Q I have been taking HRT for many years, but stopped a couple of years ago because of all the damaging literature about it. I read about a ‘natural’ solution, a cream with natural progesterone made by a company in America. However, after reading the list of ingredients - which I don’t understand - it doesn’t sound very ‘natural’ to me: “deionised water, caprylic/capric triglycerides, isodecyl neopentanoate, polyacrylamide/c13-14 isoparaffin/laureth 7, progesterone 2.2 per cent USP, aloe vera gel, ethyl alcohol, wild yam extract, vitamin C acetate, tri-estrogens 1.1-8 (0.1 per cent), and grapefruit extract”.
How can I find out what this list means? How natural or safe is it? I am worried about my osteoporosis, which is getting worse. - AT, Wilberfoss, York
A Many of the scary-sounding contents listed are used in the cream carrying the ‘active ingredients’ - in this case, the female hormones progesterone and oestrogen. First: are they ‘natural’? Second: do they work in the form of a cream?
‘Natural’ is a much misused and misunderstood word in alternative medicine. The only truly natural female hormones are the ones produced by the body itself. But, although the hormones used in conventional HRT drugs are either synthetic chemicals or animal-derived hormones, manufacturers of alternatives to HRT often use chemicals derived from plants such as wild yam or red clover. So they sound natural. However, as the molecules in the plants are only relatives of the hormones in women, they have to be processed in the laboratory - and thus end up being essentially the same chemicals as the ones used in conventional synthesised HRT.
Why put these so-called natural hormones in a cream rather than a pill? According to their proponents, a cream is a better delivery route than oral HRT. The theory is that, by allowing the hormones to enter the body via the skin, they bypass the liver and so bind directly with proteins in the bloodstream.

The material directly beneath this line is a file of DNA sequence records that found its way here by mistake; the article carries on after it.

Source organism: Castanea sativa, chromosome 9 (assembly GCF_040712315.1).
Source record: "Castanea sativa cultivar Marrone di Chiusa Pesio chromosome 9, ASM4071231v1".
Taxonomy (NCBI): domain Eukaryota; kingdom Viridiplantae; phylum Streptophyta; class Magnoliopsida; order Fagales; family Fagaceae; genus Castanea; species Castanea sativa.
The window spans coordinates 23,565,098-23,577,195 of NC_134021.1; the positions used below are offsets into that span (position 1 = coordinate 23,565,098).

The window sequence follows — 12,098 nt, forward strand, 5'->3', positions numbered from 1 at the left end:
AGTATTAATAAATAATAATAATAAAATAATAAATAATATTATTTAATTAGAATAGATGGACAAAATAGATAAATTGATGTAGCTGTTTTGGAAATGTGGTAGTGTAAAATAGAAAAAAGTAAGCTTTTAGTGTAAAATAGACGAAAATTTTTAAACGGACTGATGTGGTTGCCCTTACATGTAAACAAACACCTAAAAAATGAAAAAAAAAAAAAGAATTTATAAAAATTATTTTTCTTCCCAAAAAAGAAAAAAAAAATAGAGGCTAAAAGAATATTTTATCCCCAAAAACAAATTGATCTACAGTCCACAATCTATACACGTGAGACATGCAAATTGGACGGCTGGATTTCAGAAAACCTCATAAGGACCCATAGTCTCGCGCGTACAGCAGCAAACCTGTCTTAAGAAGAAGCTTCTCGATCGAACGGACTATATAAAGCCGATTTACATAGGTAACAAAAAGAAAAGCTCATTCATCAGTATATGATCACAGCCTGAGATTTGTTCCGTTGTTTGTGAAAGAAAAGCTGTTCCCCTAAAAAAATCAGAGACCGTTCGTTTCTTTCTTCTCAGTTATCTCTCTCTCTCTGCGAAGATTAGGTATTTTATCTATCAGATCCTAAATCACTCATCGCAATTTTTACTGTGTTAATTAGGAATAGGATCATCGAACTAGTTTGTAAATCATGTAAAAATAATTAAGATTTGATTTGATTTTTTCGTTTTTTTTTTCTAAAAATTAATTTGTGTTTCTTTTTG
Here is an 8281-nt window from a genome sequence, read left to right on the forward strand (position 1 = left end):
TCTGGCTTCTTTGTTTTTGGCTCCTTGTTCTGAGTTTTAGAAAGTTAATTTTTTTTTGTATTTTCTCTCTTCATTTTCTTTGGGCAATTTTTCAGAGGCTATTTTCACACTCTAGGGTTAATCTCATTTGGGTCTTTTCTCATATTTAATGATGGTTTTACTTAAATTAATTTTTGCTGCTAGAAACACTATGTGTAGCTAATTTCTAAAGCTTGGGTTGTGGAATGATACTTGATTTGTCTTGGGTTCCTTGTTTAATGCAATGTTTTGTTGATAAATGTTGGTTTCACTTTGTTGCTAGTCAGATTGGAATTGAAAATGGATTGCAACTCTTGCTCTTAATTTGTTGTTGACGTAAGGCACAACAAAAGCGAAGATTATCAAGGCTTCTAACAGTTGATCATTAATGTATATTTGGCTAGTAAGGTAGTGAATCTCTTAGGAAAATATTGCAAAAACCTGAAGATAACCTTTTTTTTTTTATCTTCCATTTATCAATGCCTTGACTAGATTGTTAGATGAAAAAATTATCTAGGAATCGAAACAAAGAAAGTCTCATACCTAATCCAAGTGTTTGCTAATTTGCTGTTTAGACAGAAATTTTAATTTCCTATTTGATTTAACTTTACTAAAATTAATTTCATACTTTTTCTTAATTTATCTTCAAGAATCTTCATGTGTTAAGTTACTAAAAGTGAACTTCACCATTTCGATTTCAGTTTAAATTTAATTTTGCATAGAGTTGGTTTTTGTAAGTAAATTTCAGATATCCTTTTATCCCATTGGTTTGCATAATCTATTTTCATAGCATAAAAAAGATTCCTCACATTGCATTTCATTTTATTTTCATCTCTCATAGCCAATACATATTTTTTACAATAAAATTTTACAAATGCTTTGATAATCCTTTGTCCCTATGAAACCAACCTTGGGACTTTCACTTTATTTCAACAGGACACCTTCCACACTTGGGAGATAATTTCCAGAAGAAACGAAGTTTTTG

But skin creams also side-step the official drug regulatory process. As cosmetics and as long as no medicinal claims are made, ingredients need only be shown to be non-toxic rather than efficacious.
So, are they effective?
There have been two separate clinical tests of skin-based hormones in the last five years. In 1998, doctors at the Menopause Clinic in Kings College Hospital gave 20 women a hormone cream to rub on twice a day and analysed how much of the hormone entered the bloodstream. Despite the dose being four times higher than is recommended, the amount absorbed was barely detectable - and far too small to have any clinical effect (Lancet, 1998; 351: 1255-6).
In the second study, doctors in Sydney tested a skin patch containing oestrogen and progesterone on 27 postmenopausal women. To see how much of the hormones had entered the body, the researchers analysed samples of both blood and womb tissue. Again, any increases in hormone levels were negligible (Lancet, 1999; 354: 1447-8).
If you’re looking for natural treatments for osteoporosis, there are a number of other things you can try. First, supplements - of which calcium is the most important. Studies show that 1400 mg of calcium a day helps keep osteoporosis at bay after the menopause. Given that women of that age already consume about 500-600 mg of calcium in their diet, this suggests that a daily supplement of 800 mg is the minimum (J Int Med Res, 1999; 27: 1-14). You can halve that dose if you also take 3 mg (120 IU) of vitamin D, as this vitamin will double calcium uptake and use in the body. For maximum effect on osteoporosis, you can raise the daily dose to 1200 mg calcium plus 800 IU of vitamin D (Osteoporos Int, 2002; 13: 257-64).
You could also try boron. This helps to prevent osteoporosis by stimulating the body to produce more oestrogen (J Trace Elem Exp Med, 1992; 5: 237-46).
Check your thyroid. An underactive thyroid is common in women over 60 and may be a cause of osteoporosis in its own right (Arch Intern Med, 2000; 160: 526-34).
Stay active. Nearly every menopausal symptom, including osteoporosis, can be reduced through regular physical activity - especially weight-bearing exercise such as jogging, brisk walking or using small strap-on arm and ankle weights to encourage extra effort.